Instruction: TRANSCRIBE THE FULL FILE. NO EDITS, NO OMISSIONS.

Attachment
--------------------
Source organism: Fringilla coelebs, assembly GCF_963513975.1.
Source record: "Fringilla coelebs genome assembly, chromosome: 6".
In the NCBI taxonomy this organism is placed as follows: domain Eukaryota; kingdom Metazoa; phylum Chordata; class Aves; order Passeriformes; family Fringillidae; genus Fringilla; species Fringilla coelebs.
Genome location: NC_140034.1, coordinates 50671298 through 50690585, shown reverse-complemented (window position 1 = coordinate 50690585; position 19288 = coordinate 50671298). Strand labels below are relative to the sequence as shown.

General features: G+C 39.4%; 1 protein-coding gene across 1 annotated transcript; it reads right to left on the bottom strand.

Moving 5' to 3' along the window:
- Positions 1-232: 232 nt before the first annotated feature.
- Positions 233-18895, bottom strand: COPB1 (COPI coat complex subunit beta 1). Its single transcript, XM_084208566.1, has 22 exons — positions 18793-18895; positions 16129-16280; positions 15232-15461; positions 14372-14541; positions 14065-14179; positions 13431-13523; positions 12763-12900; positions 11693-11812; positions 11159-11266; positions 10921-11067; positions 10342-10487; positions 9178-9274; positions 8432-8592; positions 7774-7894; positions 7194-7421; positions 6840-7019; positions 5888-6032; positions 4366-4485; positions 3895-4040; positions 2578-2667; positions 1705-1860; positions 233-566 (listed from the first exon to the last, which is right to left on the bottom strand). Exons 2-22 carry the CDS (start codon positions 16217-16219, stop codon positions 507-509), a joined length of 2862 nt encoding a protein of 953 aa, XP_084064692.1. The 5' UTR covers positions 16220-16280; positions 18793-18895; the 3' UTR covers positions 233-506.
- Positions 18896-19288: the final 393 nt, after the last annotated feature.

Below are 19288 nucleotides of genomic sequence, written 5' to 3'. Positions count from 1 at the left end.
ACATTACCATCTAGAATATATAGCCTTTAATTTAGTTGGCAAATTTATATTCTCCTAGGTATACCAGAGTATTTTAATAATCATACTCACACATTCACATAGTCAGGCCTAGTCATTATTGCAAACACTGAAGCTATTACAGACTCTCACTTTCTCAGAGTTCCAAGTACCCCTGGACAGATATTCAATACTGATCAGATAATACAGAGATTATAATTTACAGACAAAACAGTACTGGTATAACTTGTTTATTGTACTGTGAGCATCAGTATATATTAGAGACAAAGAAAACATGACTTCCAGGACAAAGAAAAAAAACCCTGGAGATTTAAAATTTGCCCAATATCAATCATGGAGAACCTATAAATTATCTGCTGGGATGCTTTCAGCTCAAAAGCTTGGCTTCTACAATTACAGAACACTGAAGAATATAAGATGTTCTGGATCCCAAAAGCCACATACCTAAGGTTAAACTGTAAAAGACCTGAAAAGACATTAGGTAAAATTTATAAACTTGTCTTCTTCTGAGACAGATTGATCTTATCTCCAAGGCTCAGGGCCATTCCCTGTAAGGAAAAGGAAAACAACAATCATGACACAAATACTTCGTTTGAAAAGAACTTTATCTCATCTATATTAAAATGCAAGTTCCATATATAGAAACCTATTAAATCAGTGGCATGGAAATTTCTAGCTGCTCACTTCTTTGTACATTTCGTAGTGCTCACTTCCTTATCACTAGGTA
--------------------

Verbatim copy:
Source organism: Fringilla coelebs, assembly GCF_963513975.1.
Source record: "Fringilla coelebs genome assembly, chromosome: 6".
In the NCBI taxonomy this organism is placed as follows: domain Eukaryota; kingdom Metazoa; phylum Chordata; class Aves; order Passeriformes; family Fringillidae; genus Fringilla; species Fringilla coelebs.
Genome location: NC_140034.1, coordinates 50671298 through 50690585, shown reverse-complemented (window position 1 = coordinate 50690585; position 19288 = coordinate 50671298). Strand labels below are relative to the sequence as shown.

General features: G+C 39.4%; 1 protein-coding gene across 1 annotated transcript; it reads right to left on the bottom strand.

Moving 5' to 3' along the window:
- Positions 1-232: 232 nt before the first annotated feature.
- Positions 233-18895, bottom strand: COPB1 (COPI coat complex subunit beta 1). Its single transcript, XM_084208566.1, has 22 exons — positions 18793-18895; positions 16129-16280; positions 15232-15461; positions 14372-14541; positions 14065-14179; positions 13431-13523; positions 12763-12900; positions 11693-11812; positions 11159-11266; positions 10921-11067; positions 10342-10487; positions 9178-9274; positions 8432-8592; positions 7774-7894; positions 7194-7421; positions 6840-7019; positions 5888-6032; positions 4366-4485; positions 3895-4040; positions 2578-2667; positions 1705-1860; positions 233-566 (listed from the first exon to the last, which is right to left on the bottom strand). Exons 2-22 carry the CDS (start codon positions 16217-16219, stop codon positions 507-509), a joined length of 2862 nt encoding a protein of 953 aa, XP_084064692.1. The 5' UTR covers positions 16220-16280; positions 18793-18895; the 3' UTR covers positions 233-506.
- Positions 18896-19288: the final 393 nt, after the last annotated feature.

Below are 19288 nucleotides of genomic sequence, written 5' to 3'. Positions count from 1 at the left end.
ACATTACCATCTAGAATATATAGCCTTTAATTTAGTTGGCAAATTTATATTCTCCTAGGTATACCAGAGTATTTTAATAATCATACTCACACATTCACATAGTCAGGCCTAGTCATTATTGCAAACACTGAAGCTATTACAGACTCTCACTTTCTCAGAGTTCCAAGTACCCCTGGACAGATATTCAATACTGATCAGATAATACAGAGATTATAATTTACAGACAAAACAGTACTGGTATAACTTGTTTATTGTACTGTGAGCATCAGTATATATTAGAGACAAAGAAAACATGACTTCCAGGACAAAGAAAAAAAACCCTGGAGATTTAAAATTTGCCCAATATCAATCATGGAGAACCTATAAATTATCTGCTGGGATGCTTTCAGCTCAAAAGCTTGGCTTCTACAATTACAGAACACTGAAGAATATAAGATGTTCTGGATCCCAAAAGCCACATACCTAAGGTTAAACTGTAAAAGACCTGAAAAGACATTAGGTAAAATTTATAAACTTGTCTTCTTCTGAGACAGATTGATCTTATCTCCAAGGCTCAGGGCCATTCCCTGTAAGGAAAAGGAAAACAACAATCATGACACAAATACTTCGTTTGAAAAGAACTTTATCTCATCTATATTAAAATGCAAGTTCCATATATAGAAACCTATTAAATCAGTGGCATGGAAATTTCTAGCTGCTCACTTCTTTGTACATTTCGTAGTGCTCACTTCCTTATCACTAGGTA